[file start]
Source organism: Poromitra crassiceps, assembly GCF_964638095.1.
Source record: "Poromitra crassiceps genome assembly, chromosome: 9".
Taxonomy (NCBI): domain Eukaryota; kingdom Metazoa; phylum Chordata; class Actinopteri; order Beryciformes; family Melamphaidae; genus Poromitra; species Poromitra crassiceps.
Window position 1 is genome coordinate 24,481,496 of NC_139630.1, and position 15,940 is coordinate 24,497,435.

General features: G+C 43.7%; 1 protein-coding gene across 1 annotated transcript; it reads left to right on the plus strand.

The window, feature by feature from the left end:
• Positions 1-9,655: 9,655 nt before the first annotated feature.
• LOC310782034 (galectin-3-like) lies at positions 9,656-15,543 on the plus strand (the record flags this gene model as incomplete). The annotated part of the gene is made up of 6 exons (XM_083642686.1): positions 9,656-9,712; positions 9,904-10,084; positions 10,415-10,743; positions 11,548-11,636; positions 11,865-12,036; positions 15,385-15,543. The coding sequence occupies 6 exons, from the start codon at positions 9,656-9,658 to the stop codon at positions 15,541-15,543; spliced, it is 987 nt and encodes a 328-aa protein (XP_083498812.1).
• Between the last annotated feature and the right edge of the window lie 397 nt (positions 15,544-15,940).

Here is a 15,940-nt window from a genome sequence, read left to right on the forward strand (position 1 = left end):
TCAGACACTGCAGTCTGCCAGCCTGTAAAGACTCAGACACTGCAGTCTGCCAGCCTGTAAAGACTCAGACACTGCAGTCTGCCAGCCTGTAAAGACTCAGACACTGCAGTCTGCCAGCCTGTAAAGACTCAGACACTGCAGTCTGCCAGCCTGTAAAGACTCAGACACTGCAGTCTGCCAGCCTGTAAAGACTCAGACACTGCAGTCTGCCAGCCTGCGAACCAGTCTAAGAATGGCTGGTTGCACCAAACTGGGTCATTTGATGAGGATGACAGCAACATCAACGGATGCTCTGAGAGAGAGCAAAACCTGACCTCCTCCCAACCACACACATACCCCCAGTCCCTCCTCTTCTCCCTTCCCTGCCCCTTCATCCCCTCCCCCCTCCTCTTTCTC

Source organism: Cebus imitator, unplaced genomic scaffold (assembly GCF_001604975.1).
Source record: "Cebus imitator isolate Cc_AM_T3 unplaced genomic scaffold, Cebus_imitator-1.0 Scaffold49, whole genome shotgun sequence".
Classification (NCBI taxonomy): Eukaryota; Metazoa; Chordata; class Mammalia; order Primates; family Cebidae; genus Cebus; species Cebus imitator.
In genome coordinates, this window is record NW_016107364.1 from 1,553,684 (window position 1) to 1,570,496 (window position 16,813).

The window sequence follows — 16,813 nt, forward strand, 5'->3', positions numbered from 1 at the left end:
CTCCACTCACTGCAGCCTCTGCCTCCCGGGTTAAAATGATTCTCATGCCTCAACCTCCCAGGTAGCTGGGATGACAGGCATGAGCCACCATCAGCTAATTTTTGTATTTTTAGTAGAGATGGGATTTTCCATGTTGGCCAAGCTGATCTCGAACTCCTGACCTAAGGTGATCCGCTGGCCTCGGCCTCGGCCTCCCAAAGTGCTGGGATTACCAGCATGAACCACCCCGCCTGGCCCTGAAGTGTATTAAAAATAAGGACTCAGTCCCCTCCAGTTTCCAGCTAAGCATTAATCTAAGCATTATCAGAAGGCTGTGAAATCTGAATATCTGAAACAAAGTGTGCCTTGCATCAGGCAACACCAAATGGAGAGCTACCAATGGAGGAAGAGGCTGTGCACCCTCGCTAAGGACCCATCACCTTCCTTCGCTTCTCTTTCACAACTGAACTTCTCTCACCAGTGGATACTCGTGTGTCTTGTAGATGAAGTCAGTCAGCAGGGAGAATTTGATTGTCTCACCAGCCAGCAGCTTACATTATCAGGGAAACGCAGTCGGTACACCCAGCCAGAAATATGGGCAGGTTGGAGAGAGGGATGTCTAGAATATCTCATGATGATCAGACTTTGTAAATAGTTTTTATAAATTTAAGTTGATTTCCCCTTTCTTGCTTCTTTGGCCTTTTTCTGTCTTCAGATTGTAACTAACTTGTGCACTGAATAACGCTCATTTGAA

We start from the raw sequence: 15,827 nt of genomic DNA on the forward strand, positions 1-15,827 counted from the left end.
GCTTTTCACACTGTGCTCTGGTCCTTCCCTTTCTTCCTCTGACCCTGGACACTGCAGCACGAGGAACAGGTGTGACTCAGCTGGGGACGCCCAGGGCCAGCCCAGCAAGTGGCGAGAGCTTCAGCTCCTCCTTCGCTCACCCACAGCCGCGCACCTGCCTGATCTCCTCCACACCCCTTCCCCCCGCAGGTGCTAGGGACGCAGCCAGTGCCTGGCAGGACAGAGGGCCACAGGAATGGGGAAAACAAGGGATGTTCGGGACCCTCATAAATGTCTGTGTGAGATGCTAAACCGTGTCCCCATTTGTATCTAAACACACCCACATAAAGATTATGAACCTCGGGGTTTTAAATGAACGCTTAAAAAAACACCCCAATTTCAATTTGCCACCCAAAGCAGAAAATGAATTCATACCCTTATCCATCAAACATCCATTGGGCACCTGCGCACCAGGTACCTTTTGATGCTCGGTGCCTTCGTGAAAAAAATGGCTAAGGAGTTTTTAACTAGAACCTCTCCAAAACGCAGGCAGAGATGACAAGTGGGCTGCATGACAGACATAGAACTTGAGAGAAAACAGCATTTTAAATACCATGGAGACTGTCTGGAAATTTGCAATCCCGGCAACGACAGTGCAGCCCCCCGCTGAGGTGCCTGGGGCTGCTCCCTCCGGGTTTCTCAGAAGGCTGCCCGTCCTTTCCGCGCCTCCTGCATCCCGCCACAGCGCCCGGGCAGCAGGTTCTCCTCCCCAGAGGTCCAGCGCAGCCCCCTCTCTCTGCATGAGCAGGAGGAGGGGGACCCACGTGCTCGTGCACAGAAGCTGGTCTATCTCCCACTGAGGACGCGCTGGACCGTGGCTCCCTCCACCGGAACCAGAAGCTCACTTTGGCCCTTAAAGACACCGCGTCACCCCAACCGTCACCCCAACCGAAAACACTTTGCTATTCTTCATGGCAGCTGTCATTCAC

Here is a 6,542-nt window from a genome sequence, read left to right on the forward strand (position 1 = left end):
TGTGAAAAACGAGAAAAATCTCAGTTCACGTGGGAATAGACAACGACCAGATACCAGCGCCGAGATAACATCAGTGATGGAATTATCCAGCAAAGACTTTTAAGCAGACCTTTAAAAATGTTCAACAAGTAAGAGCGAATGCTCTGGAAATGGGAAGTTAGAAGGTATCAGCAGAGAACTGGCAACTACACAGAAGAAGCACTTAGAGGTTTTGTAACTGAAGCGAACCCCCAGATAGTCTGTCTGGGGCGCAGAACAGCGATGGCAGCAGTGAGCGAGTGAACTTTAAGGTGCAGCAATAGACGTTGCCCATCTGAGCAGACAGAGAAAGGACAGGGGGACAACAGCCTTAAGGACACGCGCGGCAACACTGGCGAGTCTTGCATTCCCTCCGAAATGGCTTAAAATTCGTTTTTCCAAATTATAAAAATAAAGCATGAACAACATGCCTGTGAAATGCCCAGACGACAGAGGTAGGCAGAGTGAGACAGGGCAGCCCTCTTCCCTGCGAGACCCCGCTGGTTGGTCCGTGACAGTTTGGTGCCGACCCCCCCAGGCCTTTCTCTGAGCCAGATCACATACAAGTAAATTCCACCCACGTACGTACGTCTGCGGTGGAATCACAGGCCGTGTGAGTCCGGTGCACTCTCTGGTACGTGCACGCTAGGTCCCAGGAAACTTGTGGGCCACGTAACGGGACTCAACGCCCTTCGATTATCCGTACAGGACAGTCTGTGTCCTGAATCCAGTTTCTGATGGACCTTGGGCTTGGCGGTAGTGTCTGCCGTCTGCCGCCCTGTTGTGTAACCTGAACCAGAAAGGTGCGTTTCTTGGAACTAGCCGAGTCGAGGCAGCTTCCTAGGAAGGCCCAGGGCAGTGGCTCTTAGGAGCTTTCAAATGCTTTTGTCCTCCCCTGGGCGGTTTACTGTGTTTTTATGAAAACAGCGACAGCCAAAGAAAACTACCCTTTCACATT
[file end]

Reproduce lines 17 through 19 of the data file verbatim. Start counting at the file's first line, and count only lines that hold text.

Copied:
CTCCACTCACTGCAGCCTCTGCCTCCCGGGTTAAAATGATTCTCATGCCTCAACCTCCCAGGTAGCTGGGATGACAGGCATGAGCCACCATCAGCTAATTTTTGTATTTTTAGTAGAGATGGGATTTTCCATGTTGGCCAAGCTGATCTCGAACTCCTGACCTAAGGTGATCCGCTGGCCTCGGCCTCGGCCTCCCAAAGTGCTGGGATTACCAGCATGAACCACCCCGCCTGGCCCTGAAGTGTATTAAAAATAAGGACTCAGTCCCCTCCAGTTTCCAGCTAAGCATTAATCTAAGCATTATCAGAAGGCTGTGAAATCTGAATATCTGAAACAAAGTGTGCCTTGCATCAGGCAACACCAAATGGAGAGCTACCAATGGAGGAAGAGGCTGTGCACCCTCGCTAAGGACCCATCACCTTCCTTCGCTTCTCTTTCACAACTGAACTTCTCTCACCAGTGGATACTCGTGTGTCTTGTAGATGAAGTCAGTCAGCAGGGAGAATTTGATTGTCTCACCAGCCAGCAGCTTACATTATCAGGGAAACGCAGTCGGTACACCCAGCCAGAAATATGGGCAGGTTGGAGAGAGGGATGTCTAGAATATCTCATGATGATCAGACTTTGTAAATAGTTTTTATAAATTTAAGTTGATTTCCCCTTTCTTGCTTCTTTGGCCTTTTTCTGTCTTCAGATTGTAACTAACTTGTGCACTGAATAACGCTCATTTGAA

We start from the raw sequence: 15,827 nt of genomic DNA on the forward strand, positions 1-15,827 counted from the left end.
GCTTTTCACACTGTGCTCTGGTCCTTCCCTTTCTTCCTCTGACCCTGGACACTGCAGCACGAGGAACAGGTGTGACTCAGCTGGGGACGCCCAGGGCCAGCCCAGCAAGTGGCGAGAGCTTCAGCTCCTCCTTCGCTCACCCACAGCCGCGCACCTGCCTGATCTCCTCCACACCCCTTCCCCCCGCAGGTGCTAGGGACGCAGCCAGTGCCTGGCAGGACAGAGGGCCACAGGAATGGGGAAAACAAGGGATGTTCGGGACCCTCATAAATGTCTGTGTGAGATGCTAAACCGTGTCCCCATTTGTATCTAAACACACCCACATAAAGATTATGAACCTCGGGGTTTTAAATGAACGCTTAAAAAAACACCCCAATTTCAATTTGCCACCCAAAGCAGAAAATGAATTCATACCCTTATCCATCAAACATCCATTGGGCACCTGCGCACCAGGTACCTTTTGATGCTCGGTGCCTTCGTGAAAAAAATGGCTAAGGAGTTTTTAACTAGAACCTCTCCAAAACGCAGGCAGAGATGACAAGTGGGCTGCATGACAGACATAGAACTTGAGAGAAAACAGCATTTTAAATACCATGGAGACTGTCTGGAAATTTGCAATCCCGGCAACGACAGTGCAGCCCCCCGCTGAGGTGCCTGGGGCTGCTCCCTCCGGGTTTCTCAGAAGGCTGCCCGTCCTTTCCGCGCCTCCTGCATCCCGCCACAGCGCCCGGGCAGCAGGTTCTCCTCCCCAGAGGTCCAGCGCAGCCCCCTCTCTCTGCATGAGCAGGAGGAGGGGGACCCACGTGCTCGTGCACAGAAGCTGGTCTATCTCCCACTGAGGACGCGCTGGACCGTGGCTCCCTCCACCGGAACCAGAAGCTCACTTTGGCCCTTAAAGACACCGCGTCACCCCAACCGTCACCCCAACCGAAAACACTTTGCTATTCTTCATGGCAGCTGTCATTCAC